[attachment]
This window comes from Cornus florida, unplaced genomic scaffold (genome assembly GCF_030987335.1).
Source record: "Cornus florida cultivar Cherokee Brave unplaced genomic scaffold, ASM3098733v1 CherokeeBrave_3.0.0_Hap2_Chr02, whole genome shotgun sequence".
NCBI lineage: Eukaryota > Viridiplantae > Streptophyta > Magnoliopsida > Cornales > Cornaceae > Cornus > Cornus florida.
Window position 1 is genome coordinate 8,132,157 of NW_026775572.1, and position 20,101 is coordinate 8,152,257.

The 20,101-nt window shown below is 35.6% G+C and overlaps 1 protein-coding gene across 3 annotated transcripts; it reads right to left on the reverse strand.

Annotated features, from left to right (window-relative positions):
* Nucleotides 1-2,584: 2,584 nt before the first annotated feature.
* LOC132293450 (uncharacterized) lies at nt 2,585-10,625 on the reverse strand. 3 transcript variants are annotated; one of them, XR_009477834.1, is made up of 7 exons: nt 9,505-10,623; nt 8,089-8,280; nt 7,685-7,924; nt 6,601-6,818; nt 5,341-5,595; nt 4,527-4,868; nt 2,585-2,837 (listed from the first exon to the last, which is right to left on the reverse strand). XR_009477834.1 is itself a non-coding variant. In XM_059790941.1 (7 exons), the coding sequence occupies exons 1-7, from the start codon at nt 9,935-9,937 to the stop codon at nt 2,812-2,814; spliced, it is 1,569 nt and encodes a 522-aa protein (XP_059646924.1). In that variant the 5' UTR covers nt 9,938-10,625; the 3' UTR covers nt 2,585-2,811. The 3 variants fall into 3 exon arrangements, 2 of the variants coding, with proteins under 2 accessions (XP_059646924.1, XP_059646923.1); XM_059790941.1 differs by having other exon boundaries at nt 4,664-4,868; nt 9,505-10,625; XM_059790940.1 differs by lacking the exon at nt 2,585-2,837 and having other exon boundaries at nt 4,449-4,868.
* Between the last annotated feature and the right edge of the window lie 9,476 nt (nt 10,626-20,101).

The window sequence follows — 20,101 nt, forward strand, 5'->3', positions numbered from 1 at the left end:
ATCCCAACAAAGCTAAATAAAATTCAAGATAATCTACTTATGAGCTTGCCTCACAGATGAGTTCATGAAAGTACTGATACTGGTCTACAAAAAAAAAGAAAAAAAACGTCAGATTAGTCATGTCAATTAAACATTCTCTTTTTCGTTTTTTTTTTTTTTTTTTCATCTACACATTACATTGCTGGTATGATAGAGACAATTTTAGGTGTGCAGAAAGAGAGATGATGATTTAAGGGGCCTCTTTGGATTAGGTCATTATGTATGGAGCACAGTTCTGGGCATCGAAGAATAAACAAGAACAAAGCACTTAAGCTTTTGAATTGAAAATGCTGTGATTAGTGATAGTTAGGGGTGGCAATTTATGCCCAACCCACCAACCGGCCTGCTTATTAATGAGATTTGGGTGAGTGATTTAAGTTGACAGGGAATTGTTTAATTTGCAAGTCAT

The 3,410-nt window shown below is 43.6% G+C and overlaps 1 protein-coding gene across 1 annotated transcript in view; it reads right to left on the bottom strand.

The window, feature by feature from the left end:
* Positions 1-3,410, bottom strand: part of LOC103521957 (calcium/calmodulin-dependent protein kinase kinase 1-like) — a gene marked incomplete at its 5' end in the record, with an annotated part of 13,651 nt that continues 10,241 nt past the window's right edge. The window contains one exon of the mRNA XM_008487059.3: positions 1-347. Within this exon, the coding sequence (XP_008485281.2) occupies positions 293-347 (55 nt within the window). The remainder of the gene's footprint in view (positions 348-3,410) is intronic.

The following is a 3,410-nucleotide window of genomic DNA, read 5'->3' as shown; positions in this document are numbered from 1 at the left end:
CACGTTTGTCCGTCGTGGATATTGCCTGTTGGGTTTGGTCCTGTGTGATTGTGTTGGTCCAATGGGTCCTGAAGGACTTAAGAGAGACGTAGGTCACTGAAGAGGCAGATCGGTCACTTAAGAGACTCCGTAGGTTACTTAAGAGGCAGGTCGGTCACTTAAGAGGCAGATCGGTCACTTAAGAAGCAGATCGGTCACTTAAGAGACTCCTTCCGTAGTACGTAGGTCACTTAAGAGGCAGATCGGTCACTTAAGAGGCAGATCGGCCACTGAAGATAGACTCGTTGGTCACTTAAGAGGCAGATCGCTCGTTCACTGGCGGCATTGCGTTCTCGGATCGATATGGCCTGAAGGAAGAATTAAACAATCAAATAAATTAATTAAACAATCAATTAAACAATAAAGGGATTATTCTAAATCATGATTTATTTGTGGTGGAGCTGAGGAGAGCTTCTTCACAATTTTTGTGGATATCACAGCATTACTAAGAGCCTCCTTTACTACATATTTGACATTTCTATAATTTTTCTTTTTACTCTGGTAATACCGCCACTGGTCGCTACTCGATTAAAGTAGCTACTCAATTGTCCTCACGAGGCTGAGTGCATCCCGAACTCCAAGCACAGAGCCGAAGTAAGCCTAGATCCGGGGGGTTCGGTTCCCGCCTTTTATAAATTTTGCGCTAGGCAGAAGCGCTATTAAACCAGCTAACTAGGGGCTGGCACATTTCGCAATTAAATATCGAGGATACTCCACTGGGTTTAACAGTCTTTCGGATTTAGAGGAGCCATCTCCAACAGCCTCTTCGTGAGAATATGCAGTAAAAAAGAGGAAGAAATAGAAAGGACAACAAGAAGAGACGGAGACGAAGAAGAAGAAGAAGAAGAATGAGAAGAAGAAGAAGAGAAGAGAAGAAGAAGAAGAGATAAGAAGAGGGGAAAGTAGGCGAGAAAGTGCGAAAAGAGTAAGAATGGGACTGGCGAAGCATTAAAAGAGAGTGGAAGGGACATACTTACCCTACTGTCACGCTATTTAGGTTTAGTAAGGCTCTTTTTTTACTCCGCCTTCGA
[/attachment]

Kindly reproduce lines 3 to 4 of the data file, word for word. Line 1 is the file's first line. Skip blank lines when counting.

NCBI lineage: Eukaryota > Viridiplantae > Streptophyta > Magnoliopsida > Cornales > Cornaceae > Cornus > Cornus florida.
Window position 1 is genome coordinate 8,132,157 of NW_026775572.1, and position 20,101 is coordinate 8,152,257.